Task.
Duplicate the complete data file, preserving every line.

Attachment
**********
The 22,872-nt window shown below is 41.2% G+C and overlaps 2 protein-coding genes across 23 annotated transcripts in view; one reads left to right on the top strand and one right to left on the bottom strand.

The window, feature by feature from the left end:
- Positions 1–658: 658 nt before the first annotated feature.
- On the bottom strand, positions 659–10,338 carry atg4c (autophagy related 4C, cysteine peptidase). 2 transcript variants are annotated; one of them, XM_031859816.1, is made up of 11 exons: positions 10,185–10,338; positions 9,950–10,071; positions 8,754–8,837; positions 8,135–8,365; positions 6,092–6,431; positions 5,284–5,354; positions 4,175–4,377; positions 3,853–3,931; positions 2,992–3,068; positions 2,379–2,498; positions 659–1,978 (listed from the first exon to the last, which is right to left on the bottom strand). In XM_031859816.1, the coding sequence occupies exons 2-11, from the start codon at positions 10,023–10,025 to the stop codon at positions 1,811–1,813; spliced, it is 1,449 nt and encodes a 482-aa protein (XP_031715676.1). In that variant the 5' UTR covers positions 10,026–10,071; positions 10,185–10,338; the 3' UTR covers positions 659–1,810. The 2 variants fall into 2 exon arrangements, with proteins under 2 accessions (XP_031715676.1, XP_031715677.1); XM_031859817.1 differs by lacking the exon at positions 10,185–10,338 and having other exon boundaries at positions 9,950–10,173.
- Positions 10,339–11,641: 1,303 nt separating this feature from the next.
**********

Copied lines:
The 22,872-nt window shown below is 41.2% G+C and overlaps 2 protein-coding genes across 23 annotated transcripts in view; one reads left to right on the top strand and one right to left on the bottom strand.

The window, feature by feature from the left end:
- Positions 1–658: 658 nt before the first annotated feature.
- On the bottom strand, positions 659–10,338 carry atg4c (autophagy related 4C, cysteine peptidase). 2 transcript variants are annotated; one of them, XM_031859816.1, is made up of 11 exons: positions 10,185–10,338; positions 9,950–10,071; positions 8,754–8,837; positions 8,135–8,365; positions 6,092–6,431; positions 5,284–5,354; positions 4,175–4,377; positions 3,853–3,931; positions 2,992–3,068; positions 2,379–2,498; positions 659–1,978 (listed from the first exon to the last, which is right to left on the bottom strand). In XM_031859816.1, the coding sequence occupies exons 2-11, from the start codon at positions 10,023–10,025 to the stop codon at positions 1,811–1,813; spliced, it is 1,449 nt and encodes a 482-aa protein (XP_031715676.1). In that variant the 5' UTR covers positions 10,026–10,071; positions 10,185–10,338; the 3' UTR covers positions 659–1,810. The 2 variants fall into 2 exon arrangements, with proteins under 2 accessions (XP_031715676.1, XP_031715677.1); XM_031859817.1 differs by lacking the exon at positions 10,185–10,338 and having other exon boundaries at positions 9,950–10,173.
- Positions 10,339–11,641: 1,303 nt separating this feature from the next.